Note that you can also try them at runtime in debug mode, directly from the inspector, via the bottom button bar, that will allow you to test the Initialize, Play, Stop and Reset methods. You can also test them individually via the dropdown on the right of each Feedback’s title bar.

In each feedback’s inspector you’ll find a Timing dropdown. This allows you to fine tune things such as initial delay, cooldown duration (the minimum time between two plays of that feedback), and repeat options.

On each feedback you’ll also find a Chance slider, that goes from 0 to 100. This represents the percentage of chance that this feedback has to actually happen when played. 100 means all the time, 0 means never, 25 means once every 4 times, etc.

How to use MMF Player to trigger a particle system?

  1. in Unity 2022.3.23f1 (or +), create a new project and import Feel v4.0.1 (or +) via the Package Manager
  2. create a new scene
  3. create a new empty object in it, add a particle system component to it
  4. let’s make it a bit prettier, under its Renderer panel, click on the Material dot on the right of the field, and pick the FeelSnakeEatParticlesMaterial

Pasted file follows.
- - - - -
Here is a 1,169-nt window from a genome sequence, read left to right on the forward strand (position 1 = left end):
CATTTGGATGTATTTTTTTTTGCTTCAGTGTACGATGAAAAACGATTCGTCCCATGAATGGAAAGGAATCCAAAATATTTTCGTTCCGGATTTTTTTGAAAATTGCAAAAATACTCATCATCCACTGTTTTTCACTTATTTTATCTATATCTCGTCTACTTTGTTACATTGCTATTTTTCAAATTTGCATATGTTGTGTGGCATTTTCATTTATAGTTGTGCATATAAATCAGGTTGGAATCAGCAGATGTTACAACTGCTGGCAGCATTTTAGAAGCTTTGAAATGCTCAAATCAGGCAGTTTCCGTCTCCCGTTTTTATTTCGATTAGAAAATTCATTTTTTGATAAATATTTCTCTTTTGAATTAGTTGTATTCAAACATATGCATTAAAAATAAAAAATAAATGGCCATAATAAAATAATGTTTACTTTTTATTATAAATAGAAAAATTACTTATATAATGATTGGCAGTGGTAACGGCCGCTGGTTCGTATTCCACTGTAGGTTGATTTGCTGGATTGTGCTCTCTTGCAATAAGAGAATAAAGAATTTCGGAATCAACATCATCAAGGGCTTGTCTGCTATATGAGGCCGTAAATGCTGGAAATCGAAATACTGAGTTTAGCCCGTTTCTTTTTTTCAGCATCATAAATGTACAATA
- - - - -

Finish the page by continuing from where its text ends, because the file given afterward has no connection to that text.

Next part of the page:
5. under its Emission foldout, set RateOverTime to 0, and add a Burst instead by pressing the little “+” under Bursts (default settings will do)
  6. towards the top of the inspector, set the StartLifetime to 0.5
  7. then check SizeOverLifetime down in the list of foldouts, and set its size curve to any of the default downward curves
  8. if you were to play your particle system, you should see a bunch of bubbles shrinking down rapidly
  9. now create a new empty object, call it MyTestFeedbacks, add a MMF Player component to it
  10. add a ParticlesPlay feedback to it, and drag the particle system you’ve created into its BoundParticleSystem slot
  11. press play in your editor, then select your MyTestFeedbacks object, and in its MMF Player’s inspector, press the green Play button